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Maintaining clean heating, ventilation and air-conditioning (HVAC) systems is an important part of sustaining acceptable indoor air quality (IAQ). When an HVAC system is a source of contaminants introduced into the occupied spaces, properly performed system cleaning services should take place to reduce or eliminate contaminate introduction.
Contaminates in HVAC systems may take many forms. Common contaminates include dust particles, active bacterial or fungal growth, debris from rusted HVAC component, man-made vitreous fibers, mold spores, and other items.
Our Experience has shown that very few (if any) HVAC systems are free of all particulate. In fact, particle deposition on component surfaces starts before the HVAC system is even installed. Airborne particles in factory settings and assembly areas are likely to settle on air-handling components and fiberglass insulation, as well as adhere to the surface of metal components.
The original installation process will subject the HVAC system to even more contamination. Construction sites contain significant amounts of airborne concrete dust, gypsum dust, sand particles, biological particulate aerosols and many other airborne contaminates in the ambient air. There particles often settle on or within the HVAC system during construction.
After the HVAC system is installed ands its operation begins, the particulate accumulation process continues throughout the life of the system. Poor design, installation and maintenance practices, low-efficiency air filtration, airflow bypass, inadequate or infrequent preventative maintenance practices, humid conditions, and many other factors will result in contaminated HVAC systems. HVAC systems may also serve to transport and redistribute unwanted particles from other sources in the building.
HVAC cleaning services have been available since the early 1900’s. However, it was not until the 1970s that growing public concern for better indoor air quality (IAQ) led to an understanding of the importance of cleaning HVAC system components. Public awareness has increased ever since.
It is highly recommender that HVAC systems be cleaned when an HVAC cleanliness inspection indicates that the system is contaminated with a significant accumulation of particulate or if microbial contamination either Condition 2 or Condition 3. If the preliminary inspection shows that HVAC system performance is compromised due to contamination build-up, cleaning is highly recommended.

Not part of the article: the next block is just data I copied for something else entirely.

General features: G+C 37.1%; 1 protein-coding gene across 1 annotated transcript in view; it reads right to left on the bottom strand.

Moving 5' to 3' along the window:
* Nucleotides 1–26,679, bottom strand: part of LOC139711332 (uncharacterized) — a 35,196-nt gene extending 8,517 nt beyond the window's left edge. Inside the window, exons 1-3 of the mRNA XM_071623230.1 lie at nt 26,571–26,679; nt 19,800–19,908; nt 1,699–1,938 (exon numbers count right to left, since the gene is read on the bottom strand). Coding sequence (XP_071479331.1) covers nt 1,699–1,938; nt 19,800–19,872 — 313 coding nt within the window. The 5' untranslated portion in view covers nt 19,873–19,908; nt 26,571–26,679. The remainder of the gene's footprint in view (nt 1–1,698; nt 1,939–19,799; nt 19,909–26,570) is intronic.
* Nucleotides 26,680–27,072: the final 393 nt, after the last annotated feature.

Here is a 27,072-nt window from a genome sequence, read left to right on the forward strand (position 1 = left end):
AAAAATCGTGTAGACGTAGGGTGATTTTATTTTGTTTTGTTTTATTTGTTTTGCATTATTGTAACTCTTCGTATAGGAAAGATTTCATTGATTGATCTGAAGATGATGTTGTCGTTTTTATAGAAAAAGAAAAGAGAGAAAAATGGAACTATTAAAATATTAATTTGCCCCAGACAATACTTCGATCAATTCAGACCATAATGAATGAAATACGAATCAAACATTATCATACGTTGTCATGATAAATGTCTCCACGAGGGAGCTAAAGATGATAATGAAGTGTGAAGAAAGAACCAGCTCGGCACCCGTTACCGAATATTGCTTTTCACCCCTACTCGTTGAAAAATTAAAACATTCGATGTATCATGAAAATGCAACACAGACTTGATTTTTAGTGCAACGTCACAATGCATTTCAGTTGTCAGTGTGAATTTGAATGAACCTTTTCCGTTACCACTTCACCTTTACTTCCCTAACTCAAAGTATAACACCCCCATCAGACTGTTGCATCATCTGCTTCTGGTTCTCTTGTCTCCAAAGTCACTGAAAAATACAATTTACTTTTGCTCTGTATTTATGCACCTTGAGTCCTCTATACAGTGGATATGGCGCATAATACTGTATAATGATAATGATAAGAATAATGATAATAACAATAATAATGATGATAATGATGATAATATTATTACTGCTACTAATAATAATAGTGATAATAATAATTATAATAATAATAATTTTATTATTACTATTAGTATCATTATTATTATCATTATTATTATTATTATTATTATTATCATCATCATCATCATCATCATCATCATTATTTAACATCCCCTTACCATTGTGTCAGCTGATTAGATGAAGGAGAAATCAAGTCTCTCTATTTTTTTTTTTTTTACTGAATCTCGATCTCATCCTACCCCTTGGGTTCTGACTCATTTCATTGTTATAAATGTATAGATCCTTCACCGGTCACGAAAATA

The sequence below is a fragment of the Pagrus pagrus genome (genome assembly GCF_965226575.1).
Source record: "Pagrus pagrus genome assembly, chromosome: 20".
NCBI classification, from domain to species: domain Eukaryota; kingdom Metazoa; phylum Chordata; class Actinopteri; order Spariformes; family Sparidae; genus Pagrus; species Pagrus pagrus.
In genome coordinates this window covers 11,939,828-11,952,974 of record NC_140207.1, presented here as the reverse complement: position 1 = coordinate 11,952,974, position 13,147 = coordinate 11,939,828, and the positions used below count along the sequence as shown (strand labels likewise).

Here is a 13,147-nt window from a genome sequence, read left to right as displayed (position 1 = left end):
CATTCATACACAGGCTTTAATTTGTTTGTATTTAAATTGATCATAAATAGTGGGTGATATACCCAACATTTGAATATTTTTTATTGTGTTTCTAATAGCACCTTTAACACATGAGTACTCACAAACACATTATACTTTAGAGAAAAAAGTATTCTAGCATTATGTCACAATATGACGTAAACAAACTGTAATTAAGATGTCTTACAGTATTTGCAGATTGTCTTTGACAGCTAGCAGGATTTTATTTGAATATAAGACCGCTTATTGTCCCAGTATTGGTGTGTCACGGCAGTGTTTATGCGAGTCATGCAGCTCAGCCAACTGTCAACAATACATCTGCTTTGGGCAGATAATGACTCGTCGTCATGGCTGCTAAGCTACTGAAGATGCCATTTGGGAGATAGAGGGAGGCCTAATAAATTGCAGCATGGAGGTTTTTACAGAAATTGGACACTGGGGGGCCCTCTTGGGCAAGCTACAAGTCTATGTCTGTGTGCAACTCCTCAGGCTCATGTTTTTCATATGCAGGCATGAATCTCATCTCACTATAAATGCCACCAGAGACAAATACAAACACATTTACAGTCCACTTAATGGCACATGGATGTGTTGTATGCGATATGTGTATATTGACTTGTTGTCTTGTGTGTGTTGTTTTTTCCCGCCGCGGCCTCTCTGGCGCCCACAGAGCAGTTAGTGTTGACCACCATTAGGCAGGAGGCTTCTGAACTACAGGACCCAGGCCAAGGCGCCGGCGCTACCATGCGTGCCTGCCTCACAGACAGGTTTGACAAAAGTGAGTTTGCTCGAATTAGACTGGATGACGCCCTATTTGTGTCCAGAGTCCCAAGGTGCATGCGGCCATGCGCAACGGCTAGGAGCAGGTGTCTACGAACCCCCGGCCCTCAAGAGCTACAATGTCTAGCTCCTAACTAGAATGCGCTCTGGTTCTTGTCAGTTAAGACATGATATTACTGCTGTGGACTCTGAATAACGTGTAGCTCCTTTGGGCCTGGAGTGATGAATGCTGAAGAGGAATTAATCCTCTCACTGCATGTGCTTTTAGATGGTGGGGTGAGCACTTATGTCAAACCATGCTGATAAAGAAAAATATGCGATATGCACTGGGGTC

Condition 2 (settled spores and trace growth): An indoor environment, which is primarily contaminated with settled spores that were dispersed directly or indirectly from a condition 3 area, and which may have traces of actual growth.
Condition 3 (actual growth): An indoor environment contaminated with the presence of actual mold growth and associated spores. Actual growth includes growth that is active or dormant, visible or hidden.
Often HVAC system components collect significant amounts of debris and particulate during construction activities within a building. It is highly recommended that newly installed HVAC systems or HVAC systems undergoing renovations be verified for cleanliness, and further protected before the system is permitted to operate. It is highly recommended that consistent HVAC system inspections be part of a buildings overall indoor air quality management program.
HVAC systems should be routinely inspected for cleanliness by visual inspection. Table 1 provides a recommended inspection schedule for major HVAC system components within different building use classifications. The inspection intervals classified in table 1 are only minimum recommendations. The need for more frequent cleanliness inspections is subject to numerous environmental, mechanical and human factors. Geographic regions with a higher level of humidity, will warrant HVAC system inspections on a more frequent basis, due to increased potential for microbial amplification.